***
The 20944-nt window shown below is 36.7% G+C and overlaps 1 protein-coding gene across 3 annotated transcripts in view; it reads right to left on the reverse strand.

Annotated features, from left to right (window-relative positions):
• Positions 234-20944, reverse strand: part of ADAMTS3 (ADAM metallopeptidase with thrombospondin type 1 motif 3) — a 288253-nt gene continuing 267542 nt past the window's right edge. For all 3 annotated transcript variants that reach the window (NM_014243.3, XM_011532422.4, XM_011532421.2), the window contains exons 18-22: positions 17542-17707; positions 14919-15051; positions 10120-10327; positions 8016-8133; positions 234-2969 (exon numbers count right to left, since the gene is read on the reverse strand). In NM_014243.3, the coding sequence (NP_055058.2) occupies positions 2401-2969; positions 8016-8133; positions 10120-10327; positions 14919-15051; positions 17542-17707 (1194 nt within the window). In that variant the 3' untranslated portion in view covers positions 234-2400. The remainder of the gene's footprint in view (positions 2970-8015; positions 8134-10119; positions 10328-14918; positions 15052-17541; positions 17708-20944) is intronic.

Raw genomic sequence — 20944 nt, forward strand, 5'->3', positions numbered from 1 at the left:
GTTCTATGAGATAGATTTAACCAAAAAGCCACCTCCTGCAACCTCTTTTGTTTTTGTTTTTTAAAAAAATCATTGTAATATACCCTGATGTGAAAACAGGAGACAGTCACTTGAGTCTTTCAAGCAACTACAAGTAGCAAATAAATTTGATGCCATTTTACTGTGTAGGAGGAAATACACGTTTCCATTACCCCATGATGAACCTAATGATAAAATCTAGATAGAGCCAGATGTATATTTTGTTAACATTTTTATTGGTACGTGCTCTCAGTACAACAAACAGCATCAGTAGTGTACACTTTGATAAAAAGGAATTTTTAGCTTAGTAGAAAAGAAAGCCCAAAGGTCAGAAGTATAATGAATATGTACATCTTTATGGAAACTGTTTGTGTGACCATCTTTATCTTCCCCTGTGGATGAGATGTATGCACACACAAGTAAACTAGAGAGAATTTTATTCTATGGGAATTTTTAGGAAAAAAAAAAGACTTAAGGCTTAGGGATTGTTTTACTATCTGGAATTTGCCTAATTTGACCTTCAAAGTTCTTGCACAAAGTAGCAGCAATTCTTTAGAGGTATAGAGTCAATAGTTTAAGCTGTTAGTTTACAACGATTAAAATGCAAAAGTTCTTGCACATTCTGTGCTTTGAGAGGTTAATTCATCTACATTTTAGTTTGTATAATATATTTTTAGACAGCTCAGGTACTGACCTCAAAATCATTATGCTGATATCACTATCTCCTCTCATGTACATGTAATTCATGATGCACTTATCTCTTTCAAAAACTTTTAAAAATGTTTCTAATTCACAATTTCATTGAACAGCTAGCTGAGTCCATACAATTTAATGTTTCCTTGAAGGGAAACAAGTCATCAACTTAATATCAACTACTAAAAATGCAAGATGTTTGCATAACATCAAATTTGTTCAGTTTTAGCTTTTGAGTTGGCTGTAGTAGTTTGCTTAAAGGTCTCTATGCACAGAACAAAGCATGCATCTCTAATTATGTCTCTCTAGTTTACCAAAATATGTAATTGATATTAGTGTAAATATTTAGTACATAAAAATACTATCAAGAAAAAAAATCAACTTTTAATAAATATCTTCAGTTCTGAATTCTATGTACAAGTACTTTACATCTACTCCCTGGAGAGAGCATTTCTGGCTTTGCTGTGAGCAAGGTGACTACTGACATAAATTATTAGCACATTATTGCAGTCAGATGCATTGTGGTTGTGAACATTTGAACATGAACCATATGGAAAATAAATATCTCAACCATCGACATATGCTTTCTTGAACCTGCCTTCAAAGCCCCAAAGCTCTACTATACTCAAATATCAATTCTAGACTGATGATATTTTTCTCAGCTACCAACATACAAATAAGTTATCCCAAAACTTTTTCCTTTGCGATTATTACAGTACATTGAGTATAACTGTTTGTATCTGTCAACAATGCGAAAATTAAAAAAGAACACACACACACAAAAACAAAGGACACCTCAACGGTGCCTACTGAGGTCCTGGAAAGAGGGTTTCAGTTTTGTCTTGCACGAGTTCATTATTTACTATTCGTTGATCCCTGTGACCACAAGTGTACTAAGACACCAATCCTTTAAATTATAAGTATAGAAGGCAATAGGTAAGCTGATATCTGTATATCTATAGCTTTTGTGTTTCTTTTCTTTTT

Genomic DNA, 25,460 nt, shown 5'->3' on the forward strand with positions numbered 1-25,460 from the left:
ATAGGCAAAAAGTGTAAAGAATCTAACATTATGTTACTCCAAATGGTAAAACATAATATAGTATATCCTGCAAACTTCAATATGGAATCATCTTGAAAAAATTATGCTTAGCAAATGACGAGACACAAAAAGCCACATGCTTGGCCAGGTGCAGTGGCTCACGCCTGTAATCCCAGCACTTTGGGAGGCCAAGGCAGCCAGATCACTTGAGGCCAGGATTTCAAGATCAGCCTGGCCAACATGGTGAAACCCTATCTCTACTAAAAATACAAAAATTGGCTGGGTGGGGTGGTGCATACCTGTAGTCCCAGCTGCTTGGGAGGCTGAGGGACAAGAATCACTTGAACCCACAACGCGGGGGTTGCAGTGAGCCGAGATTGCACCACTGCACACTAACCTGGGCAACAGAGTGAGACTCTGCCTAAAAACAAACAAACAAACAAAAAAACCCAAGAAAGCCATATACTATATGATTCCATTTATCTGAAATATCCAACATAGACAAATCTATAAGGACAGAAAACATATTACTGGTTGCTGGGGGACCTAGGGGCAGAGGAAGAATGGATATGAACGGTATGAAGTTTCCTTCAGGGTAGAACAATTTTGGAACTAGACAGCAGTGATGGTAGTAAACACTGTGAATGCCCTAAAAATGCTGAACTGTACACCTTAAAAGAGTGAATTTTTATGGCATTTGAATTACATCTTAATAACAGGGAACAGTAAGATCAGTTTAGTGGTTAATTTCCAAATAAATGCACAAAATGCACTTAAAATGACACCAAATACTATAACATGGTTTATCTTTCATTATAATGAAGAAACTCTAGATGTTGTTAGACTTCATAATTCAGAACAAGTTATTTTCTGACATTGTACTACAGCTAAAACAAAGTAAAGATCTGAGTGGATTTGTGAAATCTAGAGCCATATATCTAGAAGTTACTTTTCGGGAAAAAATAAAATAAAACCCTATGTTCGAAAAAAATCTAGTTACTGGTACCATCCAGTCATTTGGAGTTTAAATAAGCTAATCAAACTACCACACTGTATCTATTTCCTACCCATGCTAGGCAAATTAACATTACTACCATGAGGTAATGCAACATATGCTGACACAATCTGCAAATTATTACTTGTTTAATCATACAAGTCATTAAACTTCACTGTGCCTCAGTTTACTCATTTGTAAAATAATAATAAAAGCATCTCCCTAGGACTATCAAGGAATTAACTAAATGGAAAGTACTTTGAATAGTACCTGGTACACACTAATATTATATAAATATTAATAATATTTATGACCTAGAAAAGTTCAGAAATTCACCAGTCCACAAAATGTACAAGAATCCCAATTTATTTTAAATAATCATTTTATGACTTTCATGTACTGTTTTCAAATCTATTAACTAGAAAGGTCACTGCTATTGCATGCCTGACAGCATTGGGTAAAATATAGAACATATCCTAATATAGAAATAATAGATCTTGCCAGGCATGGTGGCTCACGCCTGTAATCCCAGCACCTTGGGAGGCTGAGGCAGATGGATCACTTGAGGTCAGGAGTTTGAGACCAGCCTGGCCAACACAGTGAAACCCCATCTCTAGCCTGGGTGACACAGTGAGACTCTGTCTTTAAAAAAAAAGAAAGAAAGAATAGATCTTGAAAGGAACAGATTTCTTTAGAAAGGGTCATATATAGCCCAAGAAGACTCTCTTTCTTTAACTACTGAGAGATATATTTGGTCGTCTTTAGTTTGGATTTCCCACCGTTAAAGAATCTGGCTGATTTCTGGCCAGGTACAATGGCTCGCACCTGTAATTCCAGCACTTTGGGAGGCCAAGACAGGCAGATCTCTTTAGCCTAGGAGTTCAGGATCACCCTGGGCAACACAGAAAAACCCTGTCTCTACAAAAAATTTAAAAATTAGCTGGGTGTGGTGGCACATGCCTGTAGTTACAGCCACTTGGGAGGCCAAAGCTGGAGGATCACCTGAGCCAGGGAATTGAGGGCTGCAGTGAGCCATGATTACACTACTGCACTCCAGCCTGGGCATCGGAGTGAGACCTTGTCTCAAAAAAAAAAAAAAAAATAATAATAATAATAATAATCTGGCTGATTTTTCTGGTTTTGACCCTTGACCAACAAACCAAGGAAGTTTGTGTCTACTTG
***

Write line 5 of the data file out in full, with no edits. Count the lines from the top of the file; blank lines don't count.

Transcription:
GTTCTATGAGATAGATTTAACCAAAAAGCCACCTCCTGCAACCTCTTTTGTTTTTGTTTTTTAAAAAAATCATTGTAATATACCCTGATGTGAAAACAGGAGACAGTCACTTGAGTCTTTCAAGCAACTACAAGTAGCAAATAAATTTGATGCCATTTTACTGTGTAGGAGGAAATACACGTTTCCATTACCCCATGATGAACCTAATGATAAAATCTAGATAGAGCCAGATGTATATTTTGTTAACATTTTTATTGGTACGTGCTCTCAGTACAACAAACAGCATCAGTAGTGTACACTTTGATAAAAAGGAATTTTTAGCTTAGTAGAAAAGAAAGCCCAAAGGTCAGAAGTATAATGAATATGTACATCTTTATGGAAACTGTTTGTGTGACCATCTTTATCTTCCCCTGTGGATGAGATGTATGCACACACAAGTAAACTAGAGAGAATTTTATTCTATGGGAATTTTTAGGAAAAAAAAAAGACTTAAGGCTTAGGGATTGTTTTACTATCTGGAATTTGCCTAATTTGACCTTCAAAGTTCTTGCACAAAGTAGCAGCAATTCTTTAGAGGTATAGAGTCAATAGTTTAAGCTGTTAGTTTACAACGATTAAAATGCAAAAGTTCTTGCACATTCTGTGCTTTGAGAGGTTAATTCATCTACATTTTAGTTTGTATAATATATTTTTAGACAGCTCAGGTACTGACCTCAAAATCATTATGCTGATATCACTATCTCCTCTCATGTACATGTAATTCATGATGCACTTATCTCTTTCAAAAACTTTTAAAAATGTTTCTAATTCACAATTTCATTGAACAGCTAGCTGAGTCCATACAATTTAATGTTTCCTTGAAGGGAAACAAGTCATCAACTTAATATCAACTACTAAAAATGCAAGATGTTTGCATAACATCAAATTTGTTCAGTTTTAGCTTTTGAGTTGGCTGTAGTAGTTTGCTTAAAGGTCTCTATGCACAGAACAAAGCATGCATCTCTAATTATGTCTCTCTAGTTTACCAAAATATGTAATTGATATTAGTGTAAATATTTAGTACATAAAAATACTATCAAGAAAAAAAATCAACTTTTAATAAATATCTTCAGTTCTGAATTCTATGTACAAGTACTTTACATCTACTCCCTGGAGAGAGCATTTCTGGCTTTGCTGTGAGCAAGGTGACTACTGACATAAATTATTAGCACATTATTGCAGTCAGATGCATTGTGGTTGTGAACATTTGAACATGAACCATATGGAAAATAAATATCTCAACCATCGACATATGCTTTCTTGAACCTGCCTTCAAAGCCCCAAAGCTCTACTATACTCAAATATCAATTCTAGACTGATGATATTTTTCTCAGCTACCAACATACAAATAAGTTATCCCAAAACTTTTTCCTTTGCGATTATTACAGTACATTGAGTATAACTGTTTGTATCTGTCAACAATGCGAAAATTAAAAAAGAACACACACACACAAAAACAAAGGACACCTCAACGGTGCCTACTGAGGTCCTGGAAAGAGGGTTTCAGTTTTGTCTTGCACGAGTTCATTATTTACTATTCGTTGATCCCTGTGACCACAAGTGTACTAAGACACCAATCCTTTAAATTATAAGTATAGAAGGCAATAGGTAAGCTGATATCTGTATATCTATAGCTTTTGTGTTTCTTTTCTTTTT